Yen’s risk-reward profile becoming more attractive

Yen’s risk-reward profile becoming more attractive

How the interest-rate gap between the US and Japan evolves will likely remain the main determinant of the yen’s performance in the months ahead.

While US interest rates have already declined from their mid-June highs of 3.5%, the US dollar has not given up any of its recent gains against the yen. This is in large part because growing fears about the global economic outlook, coupled with a hawkish Fed are strong tailwinds for the US dollar. As for the yen itself, a number of domestic factors are holding it back. One of these could be renewed large purchases of foreign debt securities by Japanese pension funds and life insurers, attracted by the higher yields to be had outside Japan and/or the lack of paper left to buy domestically as the Bank of Japan (BoJ) ramps up its government-bond purchases.

These domestic hurdles are hurting the yen at a time when other sources of capital flows are not providing much support either. Japan’s current account has become more volatile since the shut-down of more than two-thirds of the country’s nuclear reactors after the 2011 Fukushima disaster and is now deteriorating because of the rise in energy import costs. Also, net foreign direct investment outflows have been accelerating since 2010.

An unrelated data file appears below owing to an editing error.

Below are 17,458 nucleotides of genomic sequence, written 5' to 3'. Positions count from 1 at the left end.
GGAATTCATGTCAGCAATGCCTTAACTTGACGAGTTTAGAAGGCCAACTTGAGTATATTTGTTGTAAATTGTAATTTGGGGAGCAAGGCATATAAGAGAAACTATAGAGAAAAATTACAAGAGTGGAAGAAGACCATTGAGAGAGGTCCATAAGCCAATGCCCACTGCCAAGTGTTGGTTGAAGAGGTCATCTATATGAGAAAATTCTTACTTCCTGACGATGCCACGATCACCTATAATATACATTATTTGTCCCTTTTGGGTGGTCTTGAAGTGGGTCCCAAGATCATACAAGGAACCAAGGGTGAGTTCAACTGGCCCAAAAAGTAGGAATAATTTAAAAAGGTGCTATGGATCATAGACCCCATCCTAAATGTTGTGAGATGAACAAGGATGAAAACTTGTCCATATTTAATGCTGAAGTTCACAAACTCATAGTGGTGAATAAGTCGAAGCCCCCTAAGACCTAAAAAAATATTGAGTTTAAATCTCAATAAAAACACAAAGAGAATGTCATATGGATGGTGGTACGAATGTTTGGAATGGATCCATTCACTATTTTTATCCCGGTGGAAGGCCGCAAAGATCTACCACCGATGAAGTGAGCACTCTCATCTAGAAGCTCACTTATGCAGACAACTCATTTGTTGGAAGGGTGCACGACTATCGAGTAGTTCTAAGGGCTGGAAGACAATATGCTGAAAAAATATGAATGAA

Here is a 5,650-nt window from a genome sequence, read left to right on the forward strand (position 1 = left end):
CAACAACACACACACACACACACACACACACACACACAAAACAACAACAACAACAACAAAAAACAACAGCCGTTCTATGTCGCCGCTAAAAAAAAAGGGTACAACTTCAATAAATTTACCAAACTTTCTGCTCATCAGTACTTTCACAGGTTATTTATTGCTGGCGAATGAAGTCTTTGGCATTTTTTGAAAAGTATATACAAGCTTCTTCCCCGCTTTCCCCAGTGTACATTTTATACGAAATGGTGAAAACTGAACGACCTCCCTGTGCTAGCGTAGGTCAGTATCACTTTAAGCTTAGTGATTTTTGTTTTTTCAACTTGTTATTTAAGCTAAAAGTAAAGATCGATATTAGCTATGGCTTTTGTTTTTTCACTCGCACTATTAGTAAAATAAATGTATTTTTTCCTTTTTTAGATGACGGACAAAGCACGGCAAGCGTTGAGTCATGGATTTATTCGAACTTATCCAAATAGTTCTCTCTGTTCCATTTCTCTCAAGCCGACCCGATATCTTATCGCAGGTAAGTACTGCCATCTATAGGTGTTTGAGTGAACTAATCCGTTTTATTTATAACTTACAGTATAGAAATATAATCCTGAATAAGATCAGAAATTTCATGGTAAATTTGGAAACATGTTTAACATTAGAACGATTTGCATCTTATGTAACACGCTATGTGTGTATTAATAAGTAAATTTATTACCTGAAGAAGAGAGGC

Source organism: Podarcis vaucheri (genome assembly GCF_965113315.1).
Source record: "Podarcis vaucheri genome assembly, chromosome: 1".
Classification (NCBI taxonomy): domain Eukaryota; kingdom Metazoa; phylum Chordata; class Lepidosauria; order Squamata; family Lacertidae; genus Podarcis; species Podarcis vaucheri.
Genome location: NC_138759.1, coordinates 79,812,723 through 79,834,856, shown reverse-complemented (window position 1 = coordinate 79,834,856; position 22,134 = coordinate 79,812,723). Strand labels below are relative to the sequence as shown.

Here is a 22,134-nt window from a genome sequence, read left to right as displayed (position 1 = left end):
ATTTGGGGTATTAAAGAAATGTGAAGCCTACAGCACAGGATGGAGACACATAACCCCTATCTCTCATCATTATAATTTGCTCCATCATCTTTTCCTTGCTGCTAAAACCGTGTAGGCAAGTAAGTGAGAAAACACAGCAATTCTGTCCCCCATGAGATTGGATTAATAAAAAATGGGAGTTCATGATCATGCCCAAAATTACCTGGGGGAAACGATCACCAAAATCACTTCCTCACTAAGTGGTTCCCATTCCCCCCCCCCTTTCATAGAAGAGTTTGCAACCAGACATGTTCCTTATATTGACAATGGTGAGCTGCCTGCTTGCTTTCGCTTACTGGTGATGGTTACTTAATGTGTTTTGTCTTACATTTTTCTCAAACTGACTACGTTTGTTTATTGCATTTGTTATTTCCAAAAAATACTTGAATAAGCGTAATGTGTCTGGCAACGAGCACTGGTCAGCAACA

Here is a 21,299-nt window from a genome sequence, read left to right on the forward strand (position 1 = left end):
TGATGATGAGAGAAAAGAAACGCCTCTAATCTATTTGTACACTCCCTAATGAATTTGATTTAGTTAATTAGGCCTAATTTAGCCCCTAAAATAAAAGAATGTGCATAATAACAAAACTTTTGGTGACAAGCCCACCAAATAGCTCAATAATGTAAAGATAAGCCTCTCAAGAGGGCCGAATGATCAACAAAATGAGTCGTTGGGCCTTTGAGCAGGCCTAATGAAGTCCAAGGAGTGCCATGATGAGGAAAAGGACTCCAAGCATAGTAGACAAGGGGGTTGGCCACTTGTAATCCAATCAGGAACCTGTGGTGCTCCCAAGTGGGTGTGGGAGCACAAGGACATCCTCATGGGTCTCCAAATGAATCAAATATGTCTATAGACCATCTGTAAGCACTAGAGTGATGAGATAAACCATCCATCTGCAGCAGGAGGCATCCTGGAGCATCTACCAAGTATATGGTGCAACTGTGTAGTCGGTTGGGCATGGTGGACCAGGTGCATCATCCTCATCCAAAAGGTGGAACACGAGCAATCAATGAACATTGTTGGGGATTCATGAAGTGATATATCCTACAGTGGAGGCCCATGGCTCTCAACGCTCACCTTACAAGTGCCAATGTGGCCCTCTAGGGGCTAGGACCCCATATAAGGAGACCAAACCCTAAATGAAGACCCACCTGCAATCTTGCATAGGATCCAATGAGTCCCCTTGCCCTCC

The deterioration in the economic outlook should put a lid on interest rates globally, potentially providing a more supportive environment for the low-yielding yen going forward. In addition, the weak yen, a manifestation of the BoJ’s ultra-loose monetary stance, is becoming a hot political issue as Japanese households grow increasingly concerned about the rising cost of living. The authorities may decide at some stage to combat the yen’s sharp depreciation through intervention on the FX markets directly. But one should not exclude the possibility that the BoJ also changes its ultra-loose monetary policy under political pressure. We could also see a change in the BoJ’s goal of 2% consumer inflation after Haruhiko Kuroda steps down as BoJ governor next April.

For all these reasons, we are keeping our positive view on the Japanese yen. Our three-month projection against the USD remains at JPY132, our six-month projection at JPY126 and our 12-month projection at JPY120.

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